The Typo to End All Typos

I hope this blog post finds you we’ll.

LOLZ. That’s not the real typo, but it could be if I typed it on my mobile—with its aggressive autocorrect that loves an apostrophe.

So, the other day, my mum called me. How nice. Except she wasn’t calling to talk knitting or to check on the grandkids. She’d found a typo in one of my books.

The kind that ruins a career.

Suddenly, everything fell apart.

My books were pulled from the shelves.
My newsletter subscribers fled for the hills.
Within an hour, Reader’s Digest published a blog post to have all my work banned.

No, none of that’s true. Gotcha again!

Before it was published, my mum kindly read a proof copy of the book. 

The typo didn’t ruin my career. But it was the most hilarious typo the world has ever seen!

See if you can spot it...

Double page spread containing the typo

Not seen it yet? How about now...

Zoomed in photo of the typo

My mum didn't want to say the typo over the phone, in case Jesus was listening in. But I have it on good authority there is no internet in heaven, so here is the typo highlighted and underlined...

The typo highlighted "Then his eyes turned bitch black."

If you are wondering, this is what I think the possible meaning of my world-class typo could be:


bitch black

/bɪtʃ blak/


  1. The very worst of all the colours. Used to describe a person or object that will stamp on your soul in pure, unquenchable rage.

    “His eyes turned bitch black.”


I can tell you might have a followup question. “How could an author make such a silly error?”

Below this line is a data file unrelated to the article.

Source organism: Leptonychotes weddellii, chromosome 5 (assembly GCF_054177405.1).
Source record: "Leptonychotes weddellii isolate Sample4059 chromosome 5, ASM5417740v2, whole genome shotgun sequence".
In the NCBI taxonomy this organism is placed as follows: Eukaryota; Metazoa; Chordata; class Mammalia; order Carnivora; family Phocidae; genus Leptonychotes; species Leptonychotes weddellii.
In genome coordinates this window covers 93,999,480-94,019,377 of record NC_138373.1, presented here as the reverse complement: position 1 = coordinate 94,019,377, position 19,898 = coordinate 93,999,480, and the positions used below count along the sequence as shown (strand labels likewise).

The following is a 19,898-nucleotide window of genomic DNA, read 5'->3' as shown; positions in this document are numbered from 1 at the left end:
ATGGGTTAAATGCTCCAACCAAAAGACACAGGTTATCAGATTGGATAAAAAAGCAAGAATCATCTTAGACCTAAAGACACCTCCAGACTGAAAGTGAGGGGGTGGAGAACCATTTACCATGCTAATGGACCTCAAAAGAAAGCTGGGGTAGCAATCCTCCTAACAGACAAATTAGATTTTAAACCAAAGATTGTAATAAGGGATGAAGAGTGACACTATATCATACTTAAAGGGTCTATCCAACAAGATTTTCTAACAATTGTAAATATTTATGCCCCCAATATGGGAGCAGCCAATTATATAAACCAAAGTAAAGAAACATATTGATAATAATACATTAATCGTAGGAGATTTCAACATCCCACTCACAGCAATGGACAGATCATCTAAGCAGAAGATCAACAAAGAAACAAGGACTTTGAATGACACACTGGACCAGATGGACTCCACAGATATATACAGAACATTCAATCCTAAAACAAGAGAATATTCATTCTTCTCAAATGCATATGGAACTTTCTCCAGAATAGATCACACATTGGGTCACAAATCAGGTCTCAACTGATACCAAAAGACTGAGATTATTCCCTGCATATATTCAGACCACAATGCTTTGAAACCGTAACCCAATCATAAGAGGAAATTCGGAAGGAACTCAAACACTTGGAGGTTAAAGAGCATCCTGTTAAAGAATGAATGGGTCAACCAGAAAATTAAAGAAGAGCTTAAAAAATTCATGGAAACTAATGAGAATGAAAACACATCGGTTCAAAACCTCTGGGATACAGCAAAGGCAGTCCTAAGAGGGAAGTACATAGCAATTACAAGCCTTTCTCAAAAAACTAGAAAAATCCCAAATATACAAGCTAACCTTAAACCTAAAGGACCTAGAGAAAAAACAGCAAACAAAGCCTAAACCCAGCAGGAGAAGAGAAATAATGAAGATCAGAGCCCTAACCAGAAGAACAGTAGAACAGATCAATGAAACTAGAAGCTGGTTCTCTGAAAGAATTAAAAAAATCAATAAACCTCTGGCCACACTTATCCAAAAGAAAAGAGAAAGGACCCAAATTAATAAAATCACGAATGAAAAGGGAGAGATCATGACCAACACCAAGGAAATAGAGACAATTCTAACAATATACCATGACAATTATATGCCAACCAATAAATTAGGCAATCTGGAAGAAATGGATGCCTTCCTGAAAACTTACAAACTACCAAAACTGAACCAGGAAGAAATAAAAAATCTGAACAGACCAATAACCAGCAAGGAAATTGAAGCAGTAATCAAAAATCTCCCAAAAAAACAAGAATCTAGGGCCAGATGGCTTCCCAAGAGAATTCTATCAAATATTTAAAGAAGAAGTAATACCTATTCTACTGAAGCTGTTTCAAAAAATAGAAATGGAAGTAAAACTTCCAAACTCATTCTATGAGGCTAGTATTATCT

Let’s get something clear:

Authors are not editors. And they’re not proofreaders either.

Of course, we should all take care to clean up our writing and be conscious of grammar and spelling.

Especially with your/you’re.

PLEASE. It’s “you’re welcome,” not “your welcome.”
It’s “you’re beautiful,” not “your beautiful,” unless we’re talking about “your beautiful [NOUN].” As in, “I stole your beautiful sports car and now it’s mine.”

That said, the best authors I know make typos and spelling mistakes and write things before they’ve had coffee.

They know which words will have the most power, and in what order.

They know the words to hook the reader into their world and take them on a wonderful adventure. They know how to create authentic emotions that jump off the page. They know how to make you fall in love with a fictional character, or make you want to punch them in the crotch. 

But sometimes, they don’t spell those words right.

And that’s why editors and proofreaders are wonderful people. Professionals and volunteers who love stories and willingly spare their time to help authors.

They’re not bitch black. They’re hawk-eyed hot pink.

So, thank you if you are one of those people who have ever kindly pointed out a typo. It is much appreciated!

Back to blog